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text 2016-08-16 02:25
The history of women at NASA

Yesterday the trailer for Hidden Figures was released. You can watch it here if you haven't yet (or if you want to rewatch). The movie is based on the book Hidden Figures written by Margot Lee Shetterly. It will be released on September 6, 2016. You can pre-order it here.


It is a nonfiction book about African American women who worked at NASA specifically Katherine Jackson, Dorothy Vaughan, and Mary Jackson. K. Jackson started working at NASA in 1953. She is still alive, currently 97 and her 98th birthday is in 11 days. Vaughan started working at NACA (pre-cursor to NASA) in 1943 but sadly she passed away in 2008. M. Jackson started working at NACA in 1950 but passed away in 2005. They were all incredibly smart women and were key parts of the Space Race and beyond.


I will definitely be buying the book when it comes out. Probably won't see the movies in theaters because I just absolutely hate movie theaters. I prefer watching movies alone at home.


The book I am currently reading, Rise of the Rocket Girls by Nathalia Holt is also about the history of women at NASA, just 99.99% about white women. Really. Despite covering the same time period as Hidden Figures, there is only one African American woman in the entire book and her name is Janez Lawson. 

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text 2016-05-28 02:04
Free on Kindle!
I enjoyed this one and gave it a four-star rating. 
From Smith Publicity:
From today through Monday, debut ‘smart’ sci-fi thriller Casimir Bridge, is available for FREE on Kindle. Enjoy the long weekend with tantalizing futuristic technology, deep space adventure, and thrilling plot twists. Casimir Bridge is a nuanced, thought-provoking, and deeply human space opera that draws the reader in and never lets go. Debut author and former NASA Space Shuttle engineer Darren Beyer puts the science back in science fiction with his deep knowledge of space travel and flight to give realism and depth to a genre that all-too-often leans on quixotic and half-baked tropes. 
"Nefarious bigwigs, collusion and galactic jumps against a cosmic backdrop; readers should definitely want to come back for more.” - Kirkus Reviews
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text 2016-02-11 09:47
Fundstück: Visions of the Future (NASA)

Entweder ist es mir früher einfach nur entgangen, oder die NASA arbeitet kräftig an einem frischeren, jüngeren Image. Jedenfalls kommen aus der Ecke immer häufiger humorvolle, weniger ernste Beiträge bei mir an, die das Thema Raumfahrt auch mal etwas spielerisch angehen. Zum ersten Mal aufgefallen ist es mir mit Astronaut Chris Hadfield, über den ich wiederum durch eine Freundin (hallo, Jule!) gestolpert bin. Wer seine Faszination für den Weltraum verloren hat oder schlichtweg noch nicht gefunden hat, der sollte der Website dieses humorvollen Menschen einen Besuch abstatten und sich das ein oder andere Video ansehen.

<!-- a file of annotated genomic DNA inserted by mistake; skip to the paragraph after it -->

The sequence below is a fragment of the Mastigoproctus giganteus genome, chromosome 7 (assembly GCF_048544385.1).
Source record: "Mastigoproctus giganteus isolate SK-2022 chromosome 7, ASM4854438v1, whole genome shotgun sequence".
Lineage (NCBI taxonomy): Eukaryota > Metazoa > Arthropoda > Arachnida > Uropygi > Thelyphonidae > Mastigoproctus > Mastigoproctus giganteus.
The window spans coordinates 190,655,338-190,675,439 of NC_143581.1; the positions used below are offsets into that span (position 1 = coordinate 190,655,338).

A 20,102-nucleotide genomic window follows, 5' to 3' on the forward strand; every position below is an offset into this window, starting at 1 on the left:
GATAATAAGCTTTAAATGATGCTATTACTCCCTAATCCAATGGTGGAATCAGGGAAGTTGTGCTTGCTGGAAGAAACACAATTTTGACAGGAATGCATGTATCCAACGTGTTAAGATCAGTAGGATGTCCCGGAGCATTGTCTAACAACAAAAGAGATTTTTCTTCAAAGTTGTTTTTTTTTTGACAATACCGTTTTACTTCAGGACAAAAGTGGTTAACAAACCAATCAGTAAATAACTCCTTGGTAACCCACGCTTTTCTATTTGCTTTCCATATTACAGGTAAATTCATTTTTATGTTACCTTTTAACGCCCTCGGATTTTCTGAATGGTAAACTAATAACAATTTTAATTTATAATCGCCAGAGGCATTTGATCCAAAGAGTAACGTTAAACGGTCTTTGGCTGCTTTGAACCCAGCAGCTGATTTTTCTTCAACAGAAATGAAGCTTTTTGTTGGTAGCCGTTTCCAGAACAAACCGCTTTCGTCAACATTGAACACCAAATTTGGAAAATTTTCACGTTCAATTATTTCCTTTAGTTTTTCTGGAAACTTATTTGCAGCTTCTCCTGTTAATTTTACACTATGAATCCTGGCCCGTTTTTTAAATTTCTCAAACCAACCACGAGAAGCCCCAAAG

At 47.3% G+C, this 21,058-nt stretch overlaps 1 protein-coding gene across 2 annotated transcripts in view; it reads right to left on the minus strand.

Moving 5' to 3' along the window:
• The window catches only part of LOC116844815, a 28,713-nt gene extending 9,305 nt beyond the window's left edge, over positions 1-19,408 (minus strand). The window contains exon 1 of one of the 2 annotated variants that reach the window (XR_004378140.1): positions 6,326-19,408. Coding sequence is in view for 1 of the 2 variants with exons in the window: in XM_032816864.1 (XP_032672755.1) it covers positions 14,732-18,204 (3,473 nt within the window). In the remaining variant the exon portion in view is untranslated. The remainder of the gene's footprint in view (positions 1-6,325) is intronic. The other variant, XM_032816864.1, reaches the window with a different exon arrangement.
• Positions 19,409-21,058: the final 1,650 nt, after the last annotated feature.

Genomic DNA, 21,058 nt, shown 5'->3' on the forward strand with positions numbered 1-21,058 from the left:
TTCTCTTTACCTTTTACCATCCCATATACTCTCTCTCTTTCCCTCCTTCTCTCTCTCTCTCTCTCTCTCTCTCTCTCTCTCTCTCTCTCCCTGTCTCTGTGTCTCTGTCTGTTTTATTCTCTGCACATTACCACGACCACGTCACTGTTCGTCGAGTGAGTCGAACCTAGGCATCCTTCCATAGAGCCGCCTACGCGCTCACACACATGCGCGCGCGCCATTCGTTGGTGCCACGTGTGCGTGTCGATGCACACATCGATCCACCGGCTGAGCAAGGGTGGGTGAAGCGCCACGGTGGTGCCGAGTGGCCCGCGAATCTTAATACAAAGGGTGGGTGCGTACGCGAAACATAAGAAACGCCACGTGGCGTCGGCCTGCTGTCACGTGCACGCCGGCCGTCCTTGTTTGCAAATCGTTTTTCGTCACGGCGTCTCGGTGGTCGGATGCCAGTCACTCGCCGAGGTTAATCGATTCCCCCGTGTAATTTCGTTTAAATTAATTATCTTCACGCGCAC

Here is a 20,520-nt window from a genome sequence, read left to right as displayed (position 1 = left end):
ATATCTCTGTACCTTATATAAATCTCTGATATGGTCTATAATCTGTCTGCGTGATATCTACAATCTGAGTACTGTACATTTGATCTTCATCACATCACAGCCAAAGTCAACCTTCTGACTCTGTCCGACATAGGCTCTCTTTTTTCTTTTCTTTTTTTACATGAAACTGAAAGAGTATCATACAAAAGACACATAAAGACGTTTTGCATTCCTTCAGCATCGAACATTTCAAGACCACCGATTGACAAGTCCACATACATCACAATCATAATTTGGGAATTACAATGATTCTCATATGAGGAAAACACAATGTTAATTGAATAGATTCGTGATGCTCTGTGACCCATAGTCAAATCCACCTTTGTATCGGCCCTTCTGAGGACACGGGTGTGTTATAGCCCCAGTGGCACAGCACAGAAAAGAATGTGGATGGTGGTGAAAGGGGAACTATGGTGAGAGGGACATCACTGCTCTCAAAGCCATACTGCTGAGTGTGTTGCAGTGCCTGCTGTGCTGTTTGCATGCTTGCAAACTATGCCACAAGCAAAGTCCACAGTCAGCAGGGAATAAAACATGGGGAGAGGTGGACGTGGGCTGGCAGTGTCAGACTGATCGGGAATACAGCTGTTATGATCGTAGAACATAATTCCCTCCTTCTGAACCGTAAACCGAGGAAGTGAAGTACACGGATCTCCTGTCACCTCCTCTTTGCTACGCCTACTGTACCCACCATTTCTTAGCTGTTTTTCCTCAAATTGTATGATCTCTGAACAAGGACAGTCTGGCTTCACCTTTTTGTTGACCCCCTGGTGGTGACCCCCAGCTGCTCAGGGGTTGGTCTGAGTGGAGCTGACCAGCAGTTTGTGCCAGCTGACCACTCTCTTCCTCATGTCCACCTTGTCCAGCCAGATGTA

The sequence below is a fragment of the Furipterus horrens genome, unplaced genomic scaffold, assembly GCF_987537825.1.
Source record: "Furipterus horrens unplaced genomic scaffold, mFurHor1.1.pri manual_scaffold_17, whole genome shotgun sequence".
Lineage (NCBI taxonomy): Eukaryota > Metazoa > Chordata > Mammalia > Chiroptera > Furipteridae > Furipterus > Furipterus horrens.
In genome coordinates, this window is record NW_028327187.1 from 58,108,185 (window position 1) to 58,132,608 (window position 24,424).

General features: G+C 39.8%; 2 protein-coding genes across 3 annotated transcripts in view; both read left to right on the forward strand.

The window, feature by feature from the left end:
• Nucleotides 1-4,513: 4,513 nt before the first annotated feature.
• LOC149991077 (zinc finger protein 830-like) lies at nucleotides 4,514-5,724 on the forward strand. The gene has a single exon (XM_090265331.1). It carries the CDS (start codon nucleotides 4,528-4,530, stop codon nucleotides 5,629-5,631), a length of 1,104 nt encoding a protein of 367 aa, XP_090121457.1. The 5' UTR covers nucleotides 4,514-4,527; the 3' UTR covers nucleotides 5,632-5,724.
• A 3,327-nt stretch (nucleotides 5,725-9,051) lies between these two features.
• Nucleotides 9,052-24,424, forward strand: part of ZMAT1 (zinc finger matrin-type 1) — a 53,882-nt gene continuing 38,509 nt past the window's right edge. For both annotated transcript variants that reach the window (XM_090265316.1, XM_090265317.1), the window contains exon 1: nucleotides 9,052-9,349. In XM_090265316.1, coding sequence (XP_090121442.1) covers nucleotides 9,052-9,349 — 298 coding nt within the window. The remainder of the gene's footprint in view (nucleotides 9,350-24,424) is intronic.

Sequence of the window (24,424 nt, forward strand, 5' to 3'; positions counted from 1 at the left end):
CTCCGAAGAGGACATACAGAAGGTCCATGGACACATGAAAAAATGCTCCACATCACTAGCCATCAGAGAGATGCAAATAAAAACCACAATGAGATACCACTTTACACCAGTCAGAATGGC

Worum es jetzt aber eigentlich geht, das ist die Posterreihe »Visions of the Future«, die kürzlich von der NASA auf deren Website veröffentlicht wurde. Bei dem Titel der Reihe hatte ich zunächst einmal sterile Bildinhalte erwartet, die Aufmachung ist aber farbenfroh und ziemlich retro, was einen Bogen zurück zum ersten großen Weltraumhype in den 60ern schlägt. Bei manchen Bildunterschriften muss man doch wirklich schmunzeln und wenigstens ich bekomme Lust zu einem Buch mit Space-Adventure zu greifen. Vorschläge, liebe Buchwürmer? 

Mir gefällt’s jedenfalls und wer sich auch für solche Dinge begeistern kann, der schaut sich ein paar der tollen Plakate in größer auf der Seite der NASA an.

(Screenshot: http://www.jpl.nasa.gov/visions-of-the-future/)

Fundstück: Visions of the Future

Source: moyasbuchgewimmel.de/fundstueck-visions-of-the-future-nasa
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review 2016-02-05 17:21
Review of 172 Hours on the Moon By Johan Harstad
172 Hours on the Moon - Tara F. Chace,Johan Harstad





Just finished this book and I feel like my head just exploded! This one is a sci-fi/horror targeted for young adult readers. 


NASA has been suffering from lack of interest, and lack of funding. They haven't sent anyone to the moon since 1972. NASA decided to hold a lottery for teenagers to be sent up on the next trip to the moon. Mia, Midori, and Antoine are the lucky winners. (Or not so lucky!) I cant say too much about what happens on the moon without spoiling the whole book. However, THEY ARE BEING LIED TO! 


We follow different perspectives and while that added to the creepy and mysterious feel to the book, it was often hard to tell who was speaking and when. There wasn't clear indicators who was talking. I also found myself not really becoming attached to any of the characters, but somehow that didn't really lessen the experience of reading it. Another aspect I didn't care for about the characters was the INSTA-LOVE. Antoine and Mia are throwing around the words I love you a week into meeting each other. We also get perspectives from the side characters, the astronauts. I did enjoy that.


You can really see how much research was done to write this book. Everything from NASA history, to Japanese folk stories, was looked at to make this book accurate. I loved this book because it truly freaked me out, and kept me guessing about what is happening to them on the moon. A pleasant surprise I didn't know going into this book was its graphic designs. We have eerie photos, letters, and text. They really added to the overall dark and creepy feel to the book.


I would definitely recommend this one to all readers! 


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